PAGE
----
E. Annie Proulx’s The Shipping News: A Word-Hoard

Once I’d encountered the word “hive-spangled” (a hyphenated compound that I’d imagine Hart Crane would have enjoyed using if not inventing outright—later I would come to find other gems like “blind-wrapped” and “ice-scabbed”) in E. Annie Proulx’s The Shipping News I knew I’d enjoy reading it. In fact, the book’s weaving of muscular bluntness with a lapidary lexicon (its grace marred and balance tipped, at times, by a heavy-handedness) buoyed me along in a narrative using the metaphor of knots, the use of which served to create a suffocating tension relieved only by a somewhat disappointing tying of many of the story’s dangling threads.

I’ve gotten into the habit of collecting words from books, and then entering them into what I call my “word-hoard.” Here’s my catch from The Shipping News (these words are best seen in their context, since Proulx uses each word carefully, never giving the impression that she’d flipped through a thesaurus to find unusual words):

waterweed, crenshaw, ruched, excoriation, saucisson, gyred, unguent, dolman, slovenly, tetter, doddering, atavistic, babushka, papillose, tuckamore, pumiced, auroral, craquelured, gansey, gledgy, knout, dottle, ocherous, dory, bight, nonpareil, yaffle, hove, char, stribbled, streeling, skreel, blatted, bollard, tatting, riven, duff, skivers, hangashore, ocky, trawl, vitrid, thunge, yawed, neap, drenty, turr, sadiron, skate-risp, skirling, skreaking, rhomboid, quadrate, bootjack, slewed, marlingspikes, fids, shinnicked, pelm, wizzled, cowling, screech, rucking, flobber, strigil, sinnits, glutch, slindgers, lunettes, hectoring, rondels, satinas, sputniks, komatik, mummers, jannies, graples, ichor, monger, twacking, whelk, jinker, caplin, hummocky, dishclout, bergy, ribband, noggin, shunt, sishy, hawser, lugubrious, and rine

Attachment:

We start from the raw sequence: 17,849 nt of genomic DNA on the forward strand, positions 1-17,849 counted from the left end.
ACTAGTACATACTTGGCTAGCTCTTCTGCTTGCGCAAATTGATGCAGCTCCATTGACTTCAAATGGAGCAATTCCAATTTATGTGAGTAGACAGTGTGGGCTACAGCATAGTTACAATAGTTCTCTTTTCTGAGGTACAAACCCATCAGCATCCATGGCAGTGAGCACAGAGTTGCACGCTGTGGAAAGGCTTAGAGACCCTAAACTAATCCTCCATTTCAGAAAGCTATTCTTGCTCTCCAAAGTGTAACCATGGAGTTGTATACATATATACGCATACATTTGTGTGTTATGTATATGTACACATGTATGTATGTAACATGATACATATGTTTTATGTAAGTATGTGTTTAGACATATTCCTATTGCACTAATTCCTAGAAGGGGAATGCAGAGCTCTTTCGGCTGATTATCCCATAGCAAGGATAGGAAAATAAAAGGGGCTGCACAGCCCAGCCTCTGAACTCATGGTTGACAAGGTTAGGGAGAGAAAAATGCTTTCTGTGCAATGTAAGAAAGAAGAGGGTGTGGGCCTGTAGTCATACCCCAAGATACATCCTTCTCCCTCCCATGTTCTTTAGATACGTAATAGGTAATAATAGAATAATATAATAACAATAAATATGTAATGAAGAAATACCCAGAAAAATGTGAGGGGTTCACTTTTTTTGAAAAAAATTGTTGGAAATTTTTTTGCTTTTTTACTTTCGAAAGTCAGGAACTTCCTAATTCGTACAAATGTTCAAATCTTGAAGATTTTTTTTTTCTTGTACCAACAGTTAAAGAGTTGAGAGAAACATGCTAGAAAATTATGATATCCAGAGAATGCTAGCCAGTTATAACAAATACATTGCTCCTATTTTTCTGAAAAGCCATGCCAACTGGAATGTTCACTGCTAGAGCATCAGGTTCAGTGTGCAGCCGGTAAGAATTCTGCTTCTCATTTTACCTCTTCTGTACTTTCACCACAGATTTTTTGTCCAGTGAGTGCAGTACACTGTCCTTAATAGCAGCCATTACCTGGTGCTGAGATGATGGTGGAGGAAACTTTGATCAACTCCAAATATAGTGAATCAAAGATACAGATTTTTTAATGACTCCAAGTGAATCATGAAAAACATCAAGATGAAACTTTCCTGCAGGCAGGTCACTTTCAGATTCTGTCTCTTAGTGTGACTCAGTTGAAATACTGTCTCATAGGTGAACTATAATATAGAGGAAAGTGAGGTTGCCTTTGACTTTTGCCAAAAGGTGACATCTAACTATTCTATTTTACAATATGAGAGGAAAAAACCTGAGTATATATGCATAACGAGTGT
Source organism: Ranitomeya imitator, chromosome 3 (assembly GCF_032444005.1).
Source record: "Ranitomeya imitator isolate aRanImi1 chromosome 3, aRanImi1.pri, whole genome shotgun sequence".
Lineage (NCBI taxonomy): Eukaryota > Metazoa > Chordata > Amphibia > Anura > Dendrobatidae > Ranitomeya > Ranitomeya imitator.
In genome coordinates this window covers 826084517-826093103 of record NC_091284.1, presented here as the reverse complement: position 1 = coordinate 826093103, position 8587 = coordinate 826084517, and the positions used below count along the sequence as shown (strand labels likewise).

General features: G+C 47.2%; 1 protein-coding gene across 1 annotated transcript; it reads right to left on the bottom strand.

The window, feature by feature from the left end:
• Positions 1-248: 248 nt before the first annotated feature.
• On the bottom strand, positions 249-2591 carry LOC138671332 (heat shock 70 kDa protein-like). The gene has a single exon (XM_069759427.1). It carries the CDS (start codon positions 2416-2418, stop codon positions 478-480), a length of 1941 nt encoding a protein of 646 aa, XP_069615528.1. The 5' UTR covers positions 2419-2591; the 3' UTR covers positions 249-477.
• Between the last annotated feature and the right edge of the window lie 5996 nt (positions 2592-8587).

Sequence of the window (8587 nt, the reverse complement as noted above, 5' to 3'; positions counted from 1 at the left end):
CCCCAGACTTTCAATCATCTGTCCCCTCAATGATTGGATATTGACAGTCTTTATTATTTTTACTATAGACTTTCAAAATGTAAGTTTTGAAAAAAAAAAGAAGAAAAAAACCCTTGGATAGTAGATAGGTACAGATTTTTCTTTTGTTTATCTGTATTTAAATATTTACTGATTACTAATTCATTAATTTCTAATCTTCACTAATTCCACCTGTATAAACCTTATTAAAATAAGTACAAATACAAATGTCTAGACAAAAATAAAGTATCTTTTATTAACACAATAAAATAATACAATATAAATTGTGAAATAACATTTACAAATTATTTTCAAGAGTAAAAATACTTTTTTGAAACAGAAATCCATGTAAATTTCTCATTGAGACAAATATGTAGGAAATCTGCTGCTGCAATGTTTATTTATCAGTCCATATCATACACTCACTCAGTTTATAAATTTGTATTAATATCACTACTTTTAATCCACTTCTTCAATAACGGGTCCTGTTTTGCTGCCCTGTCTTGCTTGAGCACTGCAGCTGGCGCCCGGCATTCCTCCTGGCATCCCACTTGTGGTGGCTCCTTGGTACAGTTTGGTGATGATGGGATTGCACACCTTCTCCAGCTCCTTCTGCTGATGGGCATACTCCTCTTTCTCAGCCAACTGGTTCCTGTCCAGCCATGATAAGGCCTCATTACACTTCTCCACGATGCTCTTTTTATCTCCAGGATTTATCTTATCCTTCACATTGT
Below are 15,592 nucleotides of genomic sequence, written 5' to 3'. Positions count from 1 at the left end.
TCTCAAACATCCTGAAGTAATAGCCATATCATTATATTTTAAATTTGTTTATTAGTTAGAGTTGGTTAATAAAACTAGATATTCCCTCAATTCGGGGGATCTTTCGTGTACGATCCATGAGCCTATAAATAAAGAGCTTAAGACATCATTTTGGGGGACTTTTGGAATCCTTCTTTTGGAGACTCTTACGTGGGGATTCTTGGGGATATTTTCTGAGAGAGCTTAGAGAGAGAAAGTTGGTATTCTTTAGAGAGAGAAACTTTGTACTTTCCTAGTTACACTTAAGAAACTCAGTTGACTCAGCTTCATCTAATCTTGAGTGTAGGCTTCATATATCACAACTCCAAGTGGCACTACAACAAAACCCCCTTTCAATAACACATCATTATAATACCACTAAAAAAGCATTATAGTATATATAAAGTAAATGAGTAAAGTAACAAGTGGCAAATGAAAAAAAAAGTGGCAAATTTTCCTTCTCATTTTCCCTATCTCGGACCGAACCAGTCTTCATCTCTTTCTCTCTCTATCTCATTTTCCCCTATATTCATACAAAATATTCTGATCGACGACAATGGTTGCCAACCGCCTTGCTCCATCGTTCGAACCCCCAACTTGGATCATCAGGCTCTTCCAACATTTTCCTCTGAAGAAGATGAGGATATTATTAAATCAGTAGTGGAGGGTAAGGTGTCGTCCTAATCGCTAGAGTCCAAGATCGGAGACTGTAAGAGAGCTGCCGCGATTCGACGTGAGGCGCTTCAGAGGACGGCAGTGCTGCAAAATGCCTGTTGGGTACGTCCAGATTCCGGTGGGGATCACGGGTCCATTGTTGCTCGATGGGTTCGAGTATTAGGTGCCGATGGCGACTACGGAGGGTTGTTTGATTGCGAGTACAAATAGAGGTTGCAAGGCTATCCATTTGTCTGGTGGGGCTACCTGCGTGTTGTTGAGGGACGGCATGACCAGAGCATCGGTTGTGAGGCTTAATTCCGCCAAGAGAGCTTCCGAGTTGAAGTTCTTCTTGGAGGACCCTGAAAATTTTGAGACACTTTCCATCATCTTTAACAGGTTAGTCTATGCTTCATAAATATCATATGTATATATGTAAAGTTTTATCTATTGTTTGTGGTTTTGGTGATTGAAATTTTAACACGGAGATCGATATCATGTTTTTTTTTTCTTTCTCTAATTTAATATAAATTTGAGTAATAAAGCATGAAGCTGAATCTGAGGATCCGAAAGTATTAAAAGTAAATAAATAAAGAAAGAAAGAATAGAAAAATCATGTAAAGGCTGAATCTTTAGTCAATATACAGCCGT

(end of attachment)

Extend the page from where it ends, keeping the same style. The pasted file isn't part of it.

11 thoughts on “E. Annie Proulx’s The Shipping News: A Word-Hoard

  1. I’ve read all of her short story collections, her first novel Postcards- didn’t get through Shipping News, probably my bad- and think she’s fantastic. I admire her outsider status, her blunt honesty regarding aspects of the publishing world. When she guest edited BASS, she refused to read blind, saying in her intro- that it was bullshit, basically, and that the editors almost always knew who they were reading anyway.

    • Hi, Paula. I really enjoyed reading her novella Brokeback Mountain from Close Range: Wyoming Stories, hence my taking the novel off the shelf here at my friend’s house in Far Rockaway. I think Proulx has a distinctive style, which seems equal parts McCarthy and Nabokov, with a dash of Updike’s lyrical brilliance, I’m definitely curious to see more of what she does.

      I’ve no idea about her forthrightness about the publishing world, but I heard something about her becoming angry about some aspect of how the abovementioned novella was dramatized.

    • “When she guest edited BASS, she refused to read blind, saying in her intro- that it was bullshit, basically, and that the editors almost always knew who they were reading anyway.”

      Well, that says a lot about what they were reading, certainly.

      There isn’t *that* much to applaud in substituting blatant log-rolling for sham inclusiveness. How about going for real inclusiveness instead, hmm?

      • Blatant log rolling? You haven’t read much of her constant rants regarding her problems with book publishing. She couldn’t be a log roller if her life depended on it. She just refuses to pretend to read “blind” because she thinks its bullshit. I don’t get how that’s log rolling. No one is more outside the literary “community” than Annie Proulx.

  2. Pingback: Links: Short Subjects | Mark Athitakis’ American Fiction Notes

  3. Pingback: Gary Lutz’s Divorcer: A Word-Hoard « BIG OTHER

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